Top 400 Asset Managers 2018: 10 years of asset growth
This September marks a decade since the collapse of Lehman Brothers, the US investment bank, and the high-water mark of the 2007-09 financial crisis. In our 2009 report, the global assets recorded by our extensive annual study of the asset management sector fell by 22%, reflecting the steep sell-off in equity markets in 2008. The world of asset management was in a state of shock.
For several years following the crisis, the finance industry came under fire – from regulators, politicians and in public discourse. A new regulatory and legislative framework, introduced post-crisis, has fundamentally changed the asset management industry, both directly and indirectly.
And the stimulus of quantitative easing has buoyed markets, which in turn has led to profound changes in the supply-and-demand dynamics in asset management. This has led to a decade of steady growth in the AUM in our study. What else has happened in the last 10 years and what does this tell us about the next 10?
Top 400 Asset Managers 2018 (Top 25)
|Company||Country||Total AUM 2018||Total AUM 2017|
|31/12/17 (€m)||31/12/16 (€m)|
|2||Vanguard Asset Management||US/UK||4,090,010||3,727,455|
|3||State Street Global Advisors||US/UK||2,316,533||2,340,323|
|5||BNY Mellon Investment Management||US/UK||1,585,920||1,518,420|
|7||J.P. Morgan Asset Management||US/UK||1,471,226||1,479,125|
|11||Legal & General Investment Management||UK||1,107,666||1,047,470|
|12||Goldman Sachs Asset Management International||US/UK||1,073,769||1,116,606|
|13||Wellington Management International||US||899,647||928,380|
|14||Natixis Investment Managers||France/US||830,847||831,501|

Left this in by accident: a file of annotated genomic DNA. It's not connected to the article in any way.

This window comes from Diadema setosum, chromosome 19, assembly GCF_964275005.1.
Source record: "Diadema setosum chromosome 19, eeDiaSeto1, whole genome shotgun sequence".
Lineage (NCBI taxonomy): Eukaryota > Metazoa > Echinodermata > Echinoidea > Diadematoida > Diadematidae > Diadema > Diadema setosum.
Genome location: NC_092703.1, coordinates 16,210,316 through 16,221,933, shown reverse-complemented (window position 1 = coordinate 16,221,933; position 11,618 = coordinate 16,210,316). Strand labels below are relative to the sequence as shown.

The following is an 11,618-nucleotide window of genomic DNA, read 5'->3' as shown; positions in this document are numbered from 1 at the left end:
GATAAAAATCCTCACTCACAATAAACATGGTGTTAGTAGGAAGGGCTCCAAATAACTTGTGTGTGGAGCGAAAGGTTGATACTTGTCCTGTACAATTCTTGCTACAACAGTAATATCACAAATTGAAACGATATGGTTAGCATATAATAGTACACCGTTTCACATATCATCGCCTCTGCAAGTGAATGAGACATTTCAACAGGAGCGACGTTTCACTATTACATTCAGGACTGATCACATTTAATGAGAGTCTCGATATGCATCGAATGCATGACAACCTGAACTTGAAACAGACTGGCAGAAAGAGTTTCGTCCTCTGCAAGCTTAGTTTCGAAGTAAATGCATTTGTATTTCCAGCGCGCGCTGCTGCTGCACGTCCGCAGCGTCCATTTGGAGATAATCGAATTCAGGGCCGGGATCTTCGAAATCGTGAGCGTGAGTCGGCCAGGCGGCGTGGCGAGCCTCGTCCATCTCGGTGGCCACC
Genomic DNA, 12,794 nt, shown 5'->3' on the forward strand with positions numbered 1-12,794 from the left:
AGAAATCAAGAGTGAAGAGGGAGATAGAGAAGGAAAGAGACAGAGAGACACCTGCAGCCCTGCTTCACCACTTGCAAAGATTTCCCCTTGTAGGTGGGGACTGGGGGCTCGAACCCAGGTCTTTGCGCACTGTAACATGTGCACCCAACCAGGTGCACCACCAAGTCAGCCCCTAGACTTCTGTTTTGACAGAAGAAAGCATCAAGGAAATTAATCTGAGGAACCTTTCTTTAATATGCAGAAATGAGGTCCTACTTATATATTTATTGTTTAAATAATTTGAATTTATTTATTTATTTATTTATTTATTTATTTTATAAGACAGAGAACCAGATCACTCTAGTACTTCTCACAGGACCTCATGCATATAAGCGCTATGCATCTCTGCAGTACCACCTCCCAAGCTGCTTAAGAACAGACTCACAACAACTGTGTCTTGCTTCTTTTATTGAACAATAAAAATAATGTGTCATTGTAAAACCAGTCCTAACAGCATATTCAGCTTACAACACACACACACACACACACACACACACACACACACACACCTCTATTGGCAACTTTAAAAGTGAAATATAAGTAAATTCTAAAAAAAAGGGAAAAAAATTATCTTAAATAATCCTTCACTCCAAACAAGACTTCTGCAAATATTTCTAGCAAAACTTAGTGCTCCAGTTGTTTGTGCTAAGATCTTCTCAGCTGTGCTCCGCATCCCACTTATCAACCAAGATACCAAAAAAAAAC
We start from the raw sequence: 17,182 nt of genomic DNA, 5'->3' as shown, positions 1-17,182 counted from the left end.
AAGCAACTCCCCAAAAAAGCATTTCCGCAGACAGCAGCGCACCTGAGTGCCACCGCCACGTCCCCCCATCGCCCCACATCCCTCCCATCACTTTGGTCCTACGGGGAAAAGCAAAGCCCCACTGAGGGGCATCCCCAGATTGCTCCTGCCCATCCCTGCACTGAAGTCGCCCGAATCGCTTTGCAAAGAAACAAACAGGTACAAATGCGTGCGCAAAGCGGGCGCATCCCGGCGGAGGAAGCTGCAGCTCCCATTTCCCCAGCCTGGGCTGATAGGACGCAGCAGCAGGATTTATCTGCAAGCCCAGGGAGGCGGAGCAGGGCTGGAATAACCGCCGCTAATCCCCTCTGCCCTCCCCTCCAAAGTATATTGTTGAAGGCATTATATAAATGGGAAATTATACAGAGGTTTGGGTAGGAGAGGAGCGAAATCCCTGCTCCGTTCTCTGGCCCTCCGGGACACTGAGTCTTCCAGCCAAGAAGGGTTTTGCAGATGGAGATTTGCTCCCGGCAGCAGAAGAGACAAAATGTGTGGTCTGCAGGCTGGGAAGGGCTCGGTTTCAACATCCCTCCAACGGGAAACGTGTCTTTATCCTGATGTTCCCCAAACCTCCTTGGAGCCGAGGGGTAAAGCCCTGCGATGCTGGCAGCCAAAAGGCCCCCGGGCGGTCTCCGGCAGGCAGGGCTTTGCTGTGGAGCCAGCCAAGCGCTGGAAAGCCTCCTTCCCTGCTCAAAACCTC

|15||T. Rowe Price||US/UK||825,368||768,711|
|17||Northern Trust Asset Management||US/UK||800,644||-|
|19||AXA Investment Managers||France||745,912||699,628|
|20||DWS - Deutsche Asset Management||Germany||701,736||705,867|
|21||Affiliated Managers Group||US||696,554||689,000|
|22||UBS Asset Management||Switzerland/UK||663,562||612,754|
|24||Sumitomo Mitsui Trust Bank||Japan||656,450||659,180|
|25||Aberdeen Standard Investments||UK||648,519||-|
(To buy the Top 400 data, email Emma Morgan-Jones)
• Assets have continued to rise, to €65.7trn at end-2017 and up from €26.5trn at end-2009. This upward trend looks set to continue.
• Innovation in product development continues; the number of ETFs, for instance, has increased more than threefold in 10 years, with more than 5,000 currently listed, according to ETFGI.
• Smart beta products have also gained significantly in traction with assets now exceeding $1trn (€860bn), according to Morningstar.
• The rise of indexed assets has led to a debate about the role of active management, with costs and transparency coming into ever sharper focus.
• Institutional asset owners have sparked a wider debate about the role of corporate governance in the financial system, and the place of both asset managers and institutional investors as long-term stewards of assets and drivers of change in corporations.
• There is a strong focus on long-term investment and what this means.
• China is becoming a significant asset management market and is a growing destination for external capital. Yet it remains a discrete asset management market with future demand set to focus on domestic products.
• Banking regulation has spurred lending disintermediation, with a new focus on credit and credit alternatives in portfolios. Institutional search for yield means this trend is set to continue.
• The growth of defined contribution (DC) pensions has started to focus minds on product design for DC pension accumulation and income. This process is ongoing.
• Technology has come to the fore, spurring innovation in a new generation of quant funds, which in future could be powered by artificial intelligence. Data scientists are in demand and developments in the area of blockchain are keenly anticipated.
The asset management business is changing radically to adapt to these imperatives. Successful asset managers in the coming 10 years will be leaner, adaptive, highly focused on the evolving requirements of asset owners, and possibly less profitable.
In New York’s Gilded Age at the end of the nineteenth century, just 400 people were counted among the members of fashionable society - reputedly the number that could fit into Mrs Astor’s ballroom. In this spirit, since 2002, IPE has collected data on the leading 400 asset managers both globally and in Europe. The data is compiled by IPE, based mainly on information provided by the individual companies plus publicly available information.